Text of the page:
Facebook Being Sued For Allegedly Starting A War?

By Brian Scheid | Published


When Mark Zuckerberg was brainstorming the origins of his social media empire when attending Harvard, he probably never imagined that this concept would be used as an instrument of evil that started a war that would result in thousands of people dead and cause the suffering of an entire nation. The social media giant has been blasted by critics in the past for providing users on the platform an avenue to spread hateful or incendiary rhetoric to a wider audience. Now Facebook is facing a lawsuit filed in Kenya’s high courts claiming they are culpable for allowing hateful and violent content that stoked the flames of an emerging national conflict in Ethiopia.

Back in late 2020, tensions in Ethiopia were running at an all-time high when the Tigray region of the country faced a combination of unfortunate events. It had seen the country’s worst locust outbreak in 25 years, a deadly season of flooding, and severe droughts that sent thousands of people from their homes which disrupted agriculture output. Food sources became scarce, compounding the frustration in the region.

Then the Ethiopian government announced a military offensive against the Tigray region. This followed an alleged attack by the Tigray People Liberation Front (TPLF) on a government-controlled military base. Qz.com quoted a Bloomberg report that states, “The case has been filed by Ethiopian researchers Abrham Meareg and Amnesty International’s Fisseha Tekle, along with Kenyan human rights group Katiba Institute, and supported by legal nonprofit Foxglove.”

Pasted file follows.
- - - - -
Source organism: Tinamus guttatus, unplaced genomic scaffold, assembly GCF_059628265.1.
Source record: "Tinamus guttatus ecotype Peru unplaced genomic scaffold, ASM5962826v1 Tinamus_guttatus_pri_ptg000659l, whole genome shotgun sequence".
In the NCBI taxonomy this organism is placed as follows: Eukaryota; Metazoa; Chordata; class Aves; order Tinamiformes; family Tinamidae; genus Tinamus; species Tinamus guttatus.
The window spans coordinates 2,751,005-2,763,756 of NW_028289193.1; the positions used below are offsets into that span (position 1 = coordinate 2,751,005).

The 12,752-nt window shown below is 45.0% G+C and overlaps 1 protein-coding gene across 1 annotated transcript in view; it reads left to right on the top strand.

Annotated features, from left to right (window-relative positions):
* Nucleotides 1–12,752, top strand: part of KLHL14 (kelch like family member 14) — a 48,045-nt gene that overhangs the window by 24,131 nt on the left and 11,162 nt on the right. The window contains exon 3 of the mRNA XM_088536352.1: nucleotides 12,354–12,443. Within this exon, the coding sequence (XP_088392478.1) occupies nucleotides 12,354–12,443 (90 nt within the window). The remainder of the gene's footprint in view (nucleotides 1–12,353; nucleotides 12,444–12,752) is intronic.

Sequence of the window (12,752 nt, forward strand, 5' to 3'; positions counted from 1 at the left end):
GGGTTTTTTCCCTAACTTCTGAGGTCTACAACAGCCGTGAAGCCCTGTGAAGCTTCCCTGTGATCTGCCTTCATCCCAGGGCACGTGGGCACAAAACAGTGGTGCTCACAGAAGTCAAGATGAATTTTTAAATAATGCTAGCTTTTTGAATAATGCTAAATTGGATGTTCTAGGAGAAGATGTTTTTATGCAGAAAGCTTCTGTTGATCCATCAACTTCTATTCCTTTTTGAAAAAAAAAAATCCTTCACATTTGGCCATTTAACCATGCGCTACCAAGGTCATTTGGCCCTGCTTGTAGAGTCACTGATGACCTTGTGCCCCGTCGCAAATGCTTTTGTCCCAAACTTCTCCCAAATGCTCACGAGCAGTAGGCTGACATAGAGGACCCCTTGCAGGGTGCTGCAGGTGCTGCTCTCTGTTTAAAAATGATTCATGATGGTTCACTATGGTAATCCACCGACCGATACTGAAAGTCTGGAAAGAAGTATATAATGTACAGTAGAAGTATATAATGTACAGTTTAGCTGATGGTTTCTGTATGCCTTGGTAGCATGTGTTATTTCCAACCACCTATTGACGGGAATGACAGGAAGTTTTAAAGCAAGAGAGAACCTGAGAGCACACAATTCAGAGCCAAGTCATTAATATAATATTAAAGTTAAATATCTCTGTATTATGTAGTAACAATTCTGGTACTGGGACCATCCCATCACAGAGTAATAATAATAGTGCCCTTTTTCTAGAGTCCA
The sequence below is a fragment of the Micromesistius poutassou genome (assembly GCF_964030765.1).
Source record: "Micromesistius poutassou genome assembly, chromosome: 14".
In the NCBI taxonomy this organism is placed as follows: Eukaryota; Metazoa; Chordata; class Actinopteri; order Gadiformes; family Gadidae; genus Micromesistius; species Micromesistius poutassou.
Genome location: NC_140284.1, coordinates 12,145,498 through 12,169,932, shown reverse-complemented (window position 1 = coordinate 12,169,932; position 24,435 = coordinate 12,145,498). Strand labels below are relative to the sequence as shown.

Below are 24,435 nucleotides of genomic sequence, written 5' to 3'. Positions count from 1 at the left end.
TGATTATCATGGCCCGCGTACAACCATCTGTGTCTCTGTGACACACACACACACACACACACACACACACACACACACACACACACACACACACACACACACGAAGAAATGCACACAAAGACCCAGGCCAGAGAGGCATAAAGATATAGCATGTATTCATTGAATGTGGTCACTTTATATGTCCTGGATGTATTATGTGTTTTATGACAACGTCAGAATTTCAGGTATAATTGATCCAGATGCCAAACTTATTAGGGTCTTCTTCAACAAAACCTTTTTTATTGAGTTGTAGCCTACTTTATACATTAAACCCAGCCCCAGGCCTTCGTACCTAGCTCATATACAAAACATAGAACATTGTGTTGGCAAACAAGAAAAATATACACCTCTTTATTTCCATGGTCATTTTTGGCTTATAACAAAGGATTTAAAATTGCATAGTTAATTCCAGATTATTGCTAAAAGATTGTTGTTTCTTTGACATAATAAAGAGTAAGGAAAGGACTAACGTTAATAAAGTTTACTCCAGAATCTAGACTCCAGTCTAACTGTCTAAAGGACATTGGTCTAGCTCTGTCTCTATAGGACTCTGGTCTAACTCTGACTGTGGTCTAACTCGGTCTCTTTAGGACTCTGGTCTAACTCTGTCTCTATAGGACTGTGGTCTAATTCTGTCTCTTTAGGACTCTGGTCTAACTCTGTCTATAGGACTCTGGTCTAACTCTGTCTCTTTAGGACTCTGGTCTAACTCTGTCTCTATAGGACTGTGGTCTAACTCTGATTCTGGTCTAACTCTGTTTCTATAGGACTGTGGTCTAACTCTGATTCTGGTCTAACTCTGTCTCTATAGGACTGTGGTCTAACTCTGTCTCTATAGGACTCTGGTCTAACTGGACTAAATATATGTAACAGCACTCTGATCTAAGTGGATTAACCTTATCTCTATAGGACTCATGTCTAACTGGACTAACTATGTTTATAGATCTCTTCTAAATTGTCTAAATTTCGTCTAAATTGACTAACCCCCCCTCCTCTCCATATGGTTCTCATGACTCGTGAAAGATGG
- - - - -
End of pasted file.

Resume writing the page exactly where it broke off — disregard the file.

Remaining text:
They are seeking a judgment against Meta, Facebook’s parent company, to set up a 2-billion-dollar fund that would compensate people who become victims of hate due to it being spread on the platform. They are also seeking the court to order Meta to institute changes in the platform’s algorithms to restrict incendiary commentary and to hire more local language moderators.

The conflict that was dubbed the Tigray War escalated because some say hateful and violent content was easily spread using the social media platform. A truce was agreed upon by both sides on November 3rd, 2022, after exactly two years of violence destabilized the whole region. The human casualties have been difficult to determine because of deliberate information blackouts in the region. Journalists described the difficulty in getting access to the area due to steps taken by the Ethiopian government, but it is estimated in the 700,000 range during the 2 years of fighting.

Most of the region’s 5.5 million occupants are in dire need of humanitarian aid with 2 million of those people completely displaced from their homes. Abraham Meareg, who filed the lawsuit, claims that his father was followed home by armed men on motorbikes and shot dead after a barrage of anti-Tigray rhetoric and disinformation was blasted all over Facebook. He believes had the social media company taken steps to curb these posts that his father would still be alive.

Less than 6% of the Ethiopian 6.7 million total population are registered Facebook users. This figure serves to call into question the impacts that the lawsuit alleges were directly caused by the platform. In November of 2021, the same month that Abraham’s father was murdered, Facebook removed a post from Ethiopia’s Prime Minister that had the comment “bury rebels” contained in it.

Meta contends in a blog post that it has taken proactive and preventative measures to protect Ethiopian’s “implementing a comprehensive strategy to keep people in the country safe on our platform.” Facebook also classified the entire country as a temporary high-risk location. It did this in addition to implementing other safety protocols.

These protocols include removing posts that violate their community standards policy and improving reporting and enforcement tools to include all four of the languages that are spoken in the country (including updating ethnic slurs from the region). Facebook wants to ensure it is doing everything it can not to exacerbate the conflict and protect the people to the best of its ability. This debate will continue as we have seen Facebook at the center of controversy in America regarding whether it is a catalyst for ethnic violence.